When the joke is on us l Chuck's World
Last updated 5/2/2018 at Noon
Ask a comedian around the age of 60 for early comic influences, and you'll almost always hear about Bill Cosby. Cosby was funny, silly, understandable, accessible to kids, and his comedy albums were everywhere.
He also had a TV series, “I Spy,” and then “The Bill Cosby Show” for a couple of years. He produced, acted in, and directed films. He played Vegas. If I read his name somewhere, I usually kept reading. He tended to show up a lot.
I even saw him in concert once, in the late 1970s, in Phoenix. It was funny, but what I remember is his opening. As usual, Cosby came out and joked with the audience, talking about Phoenix and the flight over and asking people questions, etc.
And at one point he did something that made my young heart, overloaded with show-biz aspirations, beat a lot faster. He mentioned a woman's name, asking if she was in the audience. Apparently a young person had reached Cosby with some sort of request.
I imagined that she was a budding entertainer, maybe a comedian. He told her from the stage to come back after the show to see him.
It felt nice, to me. A famous man graciously offering some advice, or at least access, to a young person with stars in her eyes. That's what I thought. That's how I remember it. That's all there is, too.
In 1984, when my wife and I were expecting our first child, we watched “The Cosby Show” every week. It was fun to see the comic slip into sweaters and play a 40-something frustrated father, and it was a huge success, spawning spin-offs and books on parenting by Cos.
The books are where he started to lose me, by the way. Cosby obviously saw himself as an authority on the subject, being a father and being Bill Cosby. He was still funny, but he had definite ideas and there wasn't a lot of shading.
Then there was the string of comments and speeches where he harangued the African-American community for failing itself, which felt like harsh honesty at first and then started to sound a little weird. Nothing is that simple.
I stopped paying attention, for the most part, 25 years ago. I lost interest, and he became just another cranky, aging celebrity in my eyes, still funny but with occasionally odd political views and personal philosophies. He faded from my view, replaced by fresher voices. I'd moved on.
None of the above counts for anything. I didn't have special insight. I wasn't the only one who thought he'd become a little unlikable in his later years. I have no idea what happened with the young woman in Phoenix.
I didn't predict any of this, in other words. I didn't feel justified in any way for earlier opinions when his crimes became apparent.
I've had wildly varied reactions to the #MeToo stories. I've been horrified by a lot of them. I've been suspicious of a couple. I've been mystified by at least one (Louis CK who does that?). Some of them were obvious crimes. Some seem to be just men being jerks, which is nothing new. I can't work up sympathy for any of them. My sympathies lie elsewhere, sorry.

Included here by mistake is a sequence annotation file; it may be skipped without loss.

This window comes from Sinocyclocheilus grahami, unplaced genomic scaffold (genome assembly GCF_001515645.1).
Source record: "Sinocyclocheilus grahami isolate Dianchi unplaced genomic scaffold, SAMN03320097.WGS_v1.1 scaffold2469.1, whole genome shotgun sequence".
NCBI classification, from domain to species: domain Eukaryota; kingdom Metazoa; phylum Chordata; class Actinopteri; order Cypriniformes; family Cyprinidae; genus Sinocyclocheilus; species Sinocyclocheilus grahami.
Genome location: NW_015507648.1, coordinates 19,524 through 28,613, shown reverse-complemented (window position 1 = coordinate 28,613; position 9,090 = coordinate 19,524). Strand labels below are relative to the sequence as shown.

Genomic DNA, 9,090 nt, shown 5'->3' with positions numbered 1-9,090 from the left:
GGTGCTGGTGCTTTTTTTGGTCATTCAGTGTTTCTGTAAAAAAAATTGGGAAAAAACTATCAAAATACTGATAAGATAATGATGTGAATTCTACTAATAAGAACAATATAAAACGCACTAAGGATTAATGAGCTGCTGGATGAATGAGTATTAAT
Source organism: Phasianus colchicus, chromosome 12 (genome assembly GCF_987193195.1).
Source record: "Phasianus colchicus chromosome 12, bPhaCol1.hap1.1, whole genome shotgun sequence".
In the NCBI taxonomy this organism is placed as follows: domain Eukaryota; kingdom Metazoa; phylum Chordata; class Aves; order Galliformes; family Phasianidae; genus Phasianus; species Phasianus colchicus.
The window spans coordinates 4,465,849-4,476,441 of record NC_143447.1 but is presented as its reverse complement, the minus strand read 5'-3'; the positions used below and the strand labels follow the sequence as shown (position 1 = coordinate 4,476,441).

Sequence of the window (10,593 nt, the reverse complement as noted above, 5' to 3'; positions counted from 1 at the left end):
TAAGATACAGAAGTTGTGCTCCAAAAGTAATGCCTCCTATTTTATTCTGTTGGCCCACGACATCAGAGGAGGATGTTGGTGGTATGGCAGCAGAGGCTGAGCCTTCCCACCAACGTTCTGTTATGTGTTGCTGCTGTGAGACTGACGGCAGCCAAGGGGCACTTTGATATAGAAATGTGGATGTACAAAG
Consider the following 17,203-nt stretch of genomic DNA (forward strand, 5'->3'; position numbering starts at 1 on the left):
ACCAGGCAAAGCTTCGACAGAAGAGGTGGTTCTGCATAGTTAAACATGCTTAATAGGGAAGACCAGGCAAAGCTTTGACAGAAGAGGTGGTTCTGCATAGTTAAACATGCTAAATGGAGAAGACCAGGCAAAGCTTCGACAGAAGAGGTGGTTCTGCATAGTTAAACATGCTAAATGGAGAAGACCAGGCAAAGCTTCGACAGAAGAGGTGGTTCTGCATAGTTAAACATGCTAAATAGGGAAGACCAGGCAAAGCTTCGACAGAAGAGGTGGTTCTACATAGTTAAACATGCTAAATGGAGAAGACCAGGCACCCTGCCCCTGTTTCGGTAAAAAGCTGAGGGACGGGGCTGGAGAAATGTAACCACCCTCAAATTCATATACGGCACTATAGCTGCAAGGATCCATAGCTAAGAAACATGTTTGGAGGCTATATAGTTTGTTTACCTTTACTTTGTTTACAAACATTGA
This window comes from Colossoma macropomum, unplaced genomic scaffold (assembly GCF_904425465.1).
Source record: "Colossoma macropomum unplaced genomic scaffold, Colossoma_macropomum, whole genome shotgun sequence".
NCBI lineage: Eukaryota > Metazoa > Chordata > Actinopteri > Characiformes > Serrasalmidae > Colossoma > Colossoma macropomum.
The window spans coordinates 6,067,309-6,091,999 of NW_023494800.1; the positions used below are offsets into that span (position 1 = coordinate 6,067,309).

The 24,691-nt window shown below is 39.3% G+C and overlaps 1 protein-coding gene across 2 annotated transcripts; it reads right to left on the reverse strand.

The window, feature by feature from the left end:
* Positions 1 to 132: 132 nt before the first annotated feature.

But Cosby lit a fire of self-righteousness in me, for unclear reasons. It wasn't disappointment; O.J. Simpson was my first sports hero, and though I was willing to give him the benefit of the doubt for a bit, I had no problem figuring out that situation, and I wasn't confused by sentiment in the least.
I must have given Cosby some benefit, too. I understand how famous people can be targets, it's not hard. And I probably assumed it would go away, that payments would be made and suits settled, and the truth would remain blurry and, eventually, lost.
Dozens of women, though. Dozens upon dozens, all with similar stories. Stories about fame, about access, about celebrity, about youth. About a predator who drugged women and raped them. Outrageous, cried his friends and family. Lies, said his supporters.
Oh, it definitely happened, said Bill Cosby. His released deposition softened the details, but he was under oath and we'll take him at his word: he routinely gave women pills to help them "relax," and then he had sex with them. Maybe they were awake, maybe not.
Maybe it was just that, the overwhelming evidence, the truth leaking out of his own mouth. Maybe it was the betrayal of a culture that deifies people who make us happy on purpose.
But I don't think so. I don’t think it's about growing up with Cosby, listening to his routines until I'd memorized them. It's not about watching him for my entire life on TV and in films. It's not about admiring his skill, his intelligence, his wit, his mastery of the medium.
Bill Cosby was the best, but that's not it, I think. That's not why I will be very satisfied if he spends the rest of his miserable life in prison.
I think it's because he preyed on hope. Because he leveraged his talent and success to satisfy his darkest demons. Because he took women with dreams to spare, and he hurt them. He assaulted them, and he didn't care.
And mostly? I think it’s because I worry that 40 years ago, I might have watched him doing it.